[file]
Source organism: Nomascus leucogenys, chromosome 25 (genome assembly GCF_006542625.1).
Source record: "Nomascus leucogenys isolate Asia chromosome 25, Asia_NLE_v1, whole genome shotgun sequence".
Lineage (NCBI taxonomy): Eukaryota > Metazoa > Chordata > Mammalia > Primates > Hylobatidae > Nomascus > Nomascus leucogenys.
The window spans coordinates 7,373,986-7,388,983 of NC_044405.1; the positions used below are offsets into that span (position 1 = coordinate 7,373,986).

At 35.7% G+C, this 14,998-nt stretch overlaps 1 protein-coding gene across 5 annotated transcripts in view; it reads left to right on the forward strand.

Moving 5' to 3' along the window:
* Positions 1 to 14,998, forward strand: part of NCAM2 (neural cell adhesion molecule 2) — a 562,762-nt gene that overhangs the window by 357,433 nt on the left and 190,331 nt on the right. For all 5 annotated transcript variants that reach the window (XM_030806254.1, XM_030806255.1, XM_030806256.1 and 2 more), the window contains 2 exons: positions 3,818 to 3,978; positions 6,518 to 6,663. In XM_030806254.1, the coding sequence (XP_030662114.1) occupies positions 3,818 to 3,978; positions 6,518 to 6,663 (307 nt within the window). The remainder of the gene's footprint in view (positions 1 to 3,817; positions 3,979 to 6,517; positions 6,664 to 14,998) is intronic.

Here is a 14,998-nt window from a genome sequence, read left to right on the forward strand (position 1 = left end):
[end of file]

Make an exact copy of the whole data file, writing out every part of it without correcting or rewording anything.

Source organism: Nomascus leucogenys, chromosome 25 (genome assembly GCF_006542625.1).
Source record: "Nomascus leucogenys isolate Asia chromosome 25, Asia_NLE_v1, whole genome shotgun sequence".
Lineage (NCBI taxonomy): Eukaryota > Metazoa > Chordata > Mammalia > Primates > Hylobatidae > Nomascus > Nomascus leucogenys.
The window spans coordinates 7,373,986-7,388,983 of NC_044405.1; the positions used below are offsets into that span (position 1 = coordinate 7,373,986).

At 35.7% G+C, this 14,998-nt stretch overlaps 1 protein-coding gene across 5 annotated transcripts in view; it reads left to right on the forward strand.

Moving 5' to 3' along the window:
* Positions 1 to 14,998, forward strand: part of NCAM2 (neural cell adhesion molecule 2) — a 562,762-nt gene that overhangs the window by 357,433 nt on the left and 190,331 nt on the right. For all 5 annotated transcript variants that reach the window (XM_030806254.1, XM_030806255.1, XM_030806256.1 and 2 more), the window contains 2 exons: positions 3,818 to 3,978; positions 6,518 to 6,663. In XM_030806254.1, the coding sequence (XP_030662114.1) occupies positions 3,818 to 3,978; positions 6,518 to 6,663 (307 nt within the window). The remainder of the gene's footprint in view (positions 1 to 3,817; positions 3,979 to 6,517; positions 6,664 to 14,998) is intronic.

Here is a 14,998-nt window from a genome sequence, read left to right on the forward strand (position 1 = left end):